As I have stated previously on areas of this site, I only began to write serious, full-length reviews in January of 2004.  However, that is not to say that I did not watch fewer films in 2003 because I was not writing about them in any discernable length or detail.  I have several fond memories of my many trips to the theatre in 2003, a year that was populated by many great works that involved fascinating documentaries, stirring family dramas, historical naval epics, and fantasies about hobbits and rings of power.  Yes, 2003, like any other recent year, had its share of cinematic dogs, but there still was a wealth of great films that many people flocked to the theatre to see and some that got passed by people altogether.  I guess that is why I have tried to make this list (as I have any of my other BEST OF lists) to be as broad and eclectic as possible.


My site currently features film reviews for titles I have seen since its inception this year.  I did begin writing film related reviews and articles for my employer's bi-weekly newsletter at the beginning of 2004 and my first write-up was my ramblings on the best films of 2003.  I did not write any in-depth reviews of these films (which would explain there omission in my ARCHIVES), but I still felt it necessary to include the list primarily for interest (and nostalgic) purposes.


So, for your reading pleasure, here is that article, word for word, as it appeared in the newsletter:




This gritty and atmospheric film, Clint Eastwood's 24th as a director, is a milestone work, a masterpiece, and is easily the best film of 2003.  In a year populated by bloated and paint-by-numbers blockbusters, Mr. Eastwood has demonstrated with this film that the best special effects are terrific performances and a tense and involving screenplay.  The story is compelling and drips with emotional resonance, the actors reach the top of their game, and above all is Eastwood whom, like a fine wine, keeps getting better with age.  MYSTIC RIVER represents the best film of Eastwood's 30 year directorial career.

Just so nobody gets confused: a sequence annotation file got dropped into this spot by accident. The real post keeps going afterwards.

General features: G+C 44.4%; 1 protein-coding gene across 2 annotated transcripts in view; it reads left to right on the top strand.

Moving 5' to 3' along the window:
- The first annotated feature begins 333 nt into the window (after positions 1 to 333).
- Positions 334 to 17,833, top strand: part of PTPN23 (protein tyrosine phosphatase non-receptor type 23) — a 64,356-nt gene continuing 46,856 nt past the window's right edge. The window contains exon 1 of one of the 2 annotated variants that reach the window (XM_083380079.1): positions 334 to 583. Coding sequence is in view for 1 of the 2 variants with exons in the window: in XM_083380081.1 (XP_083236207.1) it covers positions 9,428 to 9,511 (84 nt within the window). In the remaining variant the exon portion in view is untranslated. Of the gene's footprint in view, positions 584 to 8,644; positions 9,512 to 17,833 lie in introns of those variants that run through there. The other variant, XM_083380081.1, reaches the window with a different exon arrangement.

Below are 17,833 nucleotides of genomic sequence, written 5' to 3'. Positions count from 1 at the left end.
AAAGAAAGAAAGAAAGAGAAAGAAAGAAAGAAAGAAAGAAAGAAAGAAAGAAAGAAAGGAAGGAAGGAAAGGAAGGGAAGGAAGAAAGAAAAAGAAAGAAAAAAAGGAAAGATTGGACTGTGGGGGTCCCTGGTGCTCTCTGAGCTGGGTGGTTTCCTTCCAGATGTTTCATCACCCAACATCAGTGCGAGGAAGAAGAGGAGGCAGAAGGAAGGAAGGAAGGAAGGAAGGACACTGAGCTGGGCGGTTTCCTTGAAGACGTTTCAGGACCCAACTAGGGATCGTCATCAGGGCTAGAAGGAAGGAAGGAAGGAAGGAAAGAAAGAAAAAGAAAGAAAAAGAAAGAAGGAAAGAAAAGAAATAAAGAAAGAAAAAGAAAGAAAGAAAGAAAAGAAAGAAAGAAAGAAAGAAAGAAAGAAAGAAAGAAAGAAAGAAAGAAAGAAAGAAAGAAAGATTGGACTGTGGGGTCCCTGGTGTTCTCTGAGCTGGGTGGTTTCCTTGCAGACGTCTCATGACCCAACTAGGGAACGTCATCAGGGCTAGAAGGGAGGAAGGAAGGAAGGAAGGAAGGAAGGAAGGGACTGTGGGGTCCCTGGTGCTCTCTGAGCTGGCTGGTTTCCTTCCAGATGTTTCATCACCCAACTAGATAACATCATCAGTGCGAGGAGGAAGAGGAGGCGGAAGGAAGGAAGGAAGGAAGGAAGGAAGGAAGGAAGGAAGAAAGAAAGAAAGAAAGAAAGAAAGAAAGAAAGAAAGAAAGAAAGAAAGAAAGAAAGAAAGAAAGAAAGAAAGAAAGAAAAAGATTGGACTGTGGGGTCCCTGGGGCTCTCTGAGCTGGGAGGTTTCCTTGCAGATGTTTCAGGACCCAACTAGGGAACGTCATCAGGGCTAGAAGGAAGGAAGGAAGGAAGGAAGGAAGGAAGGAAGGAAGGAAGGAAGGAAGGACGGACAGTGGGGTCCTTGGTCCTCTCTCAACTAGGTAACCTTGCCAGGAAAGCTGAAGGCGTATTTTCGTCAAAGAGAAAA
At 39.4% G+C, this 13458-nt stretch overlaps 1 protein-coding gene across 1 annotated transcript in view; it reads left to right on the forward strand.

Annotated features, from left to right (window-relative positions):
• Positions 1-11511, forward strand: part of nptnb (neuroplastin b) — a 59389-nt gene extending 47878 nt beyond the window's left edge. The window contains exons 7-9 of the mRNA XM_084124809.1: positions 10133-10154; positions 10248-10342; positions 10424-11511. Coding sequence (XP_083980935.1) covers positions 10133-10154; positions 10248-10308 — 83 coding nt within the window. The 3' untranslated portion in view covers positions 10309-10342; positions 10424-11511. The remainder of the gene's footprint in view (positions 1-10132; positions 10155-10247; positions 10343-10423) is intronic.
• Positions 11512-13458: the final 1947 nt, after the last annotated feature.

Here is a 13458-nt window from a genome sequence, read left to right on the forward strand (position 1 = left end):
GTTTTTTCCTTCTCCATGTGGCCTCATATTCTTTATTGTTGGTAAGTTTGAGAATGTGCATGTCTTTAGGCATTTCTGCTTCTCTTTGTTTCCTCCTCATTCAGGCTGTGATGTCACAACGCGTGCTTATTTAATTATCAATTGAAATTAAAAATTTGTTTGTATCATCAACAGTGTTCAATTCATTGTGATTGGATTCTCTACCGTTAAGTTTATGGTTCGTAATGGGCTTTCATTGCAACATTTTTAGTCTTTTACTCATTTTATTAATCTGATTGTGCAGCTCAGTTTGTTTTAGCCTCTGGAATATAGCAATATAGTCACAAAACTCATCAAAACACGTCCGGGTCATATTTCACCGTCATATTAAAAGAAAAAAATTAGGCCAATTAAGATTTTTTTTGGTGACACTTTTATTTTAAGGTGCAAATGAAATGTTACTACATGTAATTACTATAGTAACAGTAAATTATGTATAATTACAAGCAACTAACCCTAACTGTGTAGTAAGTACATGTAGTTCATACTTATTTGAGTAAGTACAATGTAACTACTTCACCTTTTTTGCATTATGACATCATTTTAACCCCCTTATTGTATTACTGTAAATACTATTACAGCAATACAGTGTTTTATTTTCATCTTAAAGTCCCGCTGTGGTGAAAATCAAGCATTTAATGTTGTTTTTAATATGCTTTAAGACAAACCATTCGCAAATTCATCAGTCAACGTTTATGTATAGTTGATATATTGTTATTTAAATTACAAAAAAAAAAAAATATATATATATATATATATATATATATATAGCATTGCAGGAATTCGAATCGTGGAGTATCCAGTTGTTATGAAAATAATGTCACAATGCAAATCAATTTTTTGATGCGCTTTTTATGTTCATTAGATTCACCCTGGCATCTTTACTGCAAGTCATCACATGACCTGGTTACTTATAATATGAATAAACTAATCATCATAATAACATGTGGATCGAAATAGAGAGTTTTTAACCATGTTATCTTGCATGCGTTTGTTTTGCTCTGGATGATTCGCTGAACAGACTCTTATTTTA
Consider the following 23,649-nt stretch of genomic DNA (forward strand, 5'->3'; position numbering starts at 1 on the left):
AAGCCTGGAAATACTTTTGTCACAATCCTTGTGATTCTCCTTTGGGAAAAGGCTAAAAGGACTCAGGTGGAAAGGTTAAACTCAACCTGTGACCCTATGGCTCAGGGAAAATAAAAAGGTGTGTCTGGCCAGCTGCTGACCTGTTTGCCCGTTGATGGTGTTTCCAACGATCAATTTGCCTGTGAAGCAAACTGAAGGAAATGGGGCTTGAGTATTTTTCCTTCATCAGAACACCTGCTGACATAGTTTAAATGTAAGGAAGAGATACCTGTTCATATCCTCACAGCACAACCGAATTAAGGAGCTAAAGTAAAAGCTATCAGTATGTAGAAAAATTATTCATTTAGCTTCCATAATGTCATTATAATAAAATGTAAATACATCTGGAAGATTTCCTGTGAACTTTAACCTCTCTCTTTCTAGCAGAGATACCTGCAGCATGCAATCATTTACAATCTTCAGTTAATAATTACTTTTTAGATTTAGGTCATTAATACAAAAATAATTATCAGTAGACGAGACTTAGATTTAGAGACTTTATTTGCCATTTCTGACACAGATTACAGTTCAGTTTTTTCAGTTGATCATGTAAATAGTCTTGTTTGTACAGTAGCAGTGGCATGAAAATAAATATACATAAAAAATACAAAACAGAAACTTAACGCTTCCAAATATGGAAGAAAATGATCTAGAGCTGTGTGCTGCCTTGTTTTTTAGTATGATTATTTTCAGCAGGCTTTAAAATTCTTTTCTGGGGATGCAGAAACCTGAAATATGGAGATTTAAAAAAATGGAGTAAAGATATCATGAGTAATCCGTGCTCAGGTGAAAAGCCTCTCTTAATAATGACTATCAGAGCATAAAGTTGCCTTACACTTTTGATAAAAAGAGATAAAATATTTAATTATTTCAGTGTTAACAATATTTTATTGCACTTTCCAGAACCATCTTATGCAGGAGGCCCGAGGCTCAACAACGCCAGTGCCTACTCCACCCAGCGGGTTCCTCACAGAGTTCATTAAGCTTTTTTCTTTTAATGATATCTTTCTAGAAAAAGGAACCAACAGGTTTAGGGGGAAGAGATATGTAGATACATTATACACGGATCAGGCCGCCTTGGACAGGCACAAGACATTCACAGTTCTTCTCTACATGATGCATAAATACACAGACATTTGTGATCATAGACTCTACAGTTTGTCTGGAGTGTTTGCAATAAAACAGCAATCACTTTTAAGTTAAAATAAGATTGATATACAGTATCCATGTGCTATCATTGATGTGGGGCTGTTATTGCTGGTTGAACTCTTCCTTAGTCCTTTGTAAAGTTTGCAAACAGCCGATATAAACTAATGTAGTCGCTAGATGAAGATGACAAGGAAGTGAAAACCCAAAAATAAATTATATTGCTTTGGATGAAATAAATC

What?!  A warmed-over and meticulously feel-good film with nine endings in which everyone lives happily ever after - making the top of my list?  No matter how cynical and nihilistic I am in my increasing years,  I found it absolutely impossible not to be completely won over and charmed by Richard Curtis' overly sentimental, happy-go-lucky, Magnolia-esque romantic comedy.  Cutis tells and interweaves the stories of nine characters and their own individual stories!  The performances are wonderfully droll, the writing was funny and witty...this film is the ultimate pleasure food for the year, and especially gratifying to see that its an R-rated Christmas movie for ADULTS!  (warning...DON'T TAKE YOUNG ONES TO THIS).  It was pure, unadulterated joy and sentimentality and one of the most satisfying comedies in years.  With a series of class acts like Four Weddings and a Funeral and Bridget Jones' Diary, writer/director Curtis finally can claim to own this market.  After a year of "chosen one" superheroes fighting post-apocalyptic robots, of gross out comedies and action films, and of films that made me depressed, LOVE ACTUALLY was the sweetest and freshest breath of air all year, and it pulled everything off so winningly. 




This is a story about love as well, but on a vastly different plane of existence.  Bill Murray rightfully deserves an Oscar nomination for this wonderfully low-key romantic drama about a down-on-his-luck actor trying to find his way making commercials in Japan.  Bittersweet, funny, poignant, and with enough dashes of sadness and melancholy to make this a classic, with direction from Sophia Coppola at her most confident and assured




Okay, Gladiator 2 this is not!  But what we get is something more, a rare introspective epic about people and not special effects, body counts, or battles every 10 minutes.  Director Peter Weir lovingly films this high seas adventure with grandeur and spectacle, and manages to also humanize the characters and make them believable.  The battle scenes are breathtaking and well paced and Russell Crowe shows why he dominates in these types of roles.  Surprisingly introspective and completely invigorating at the same time.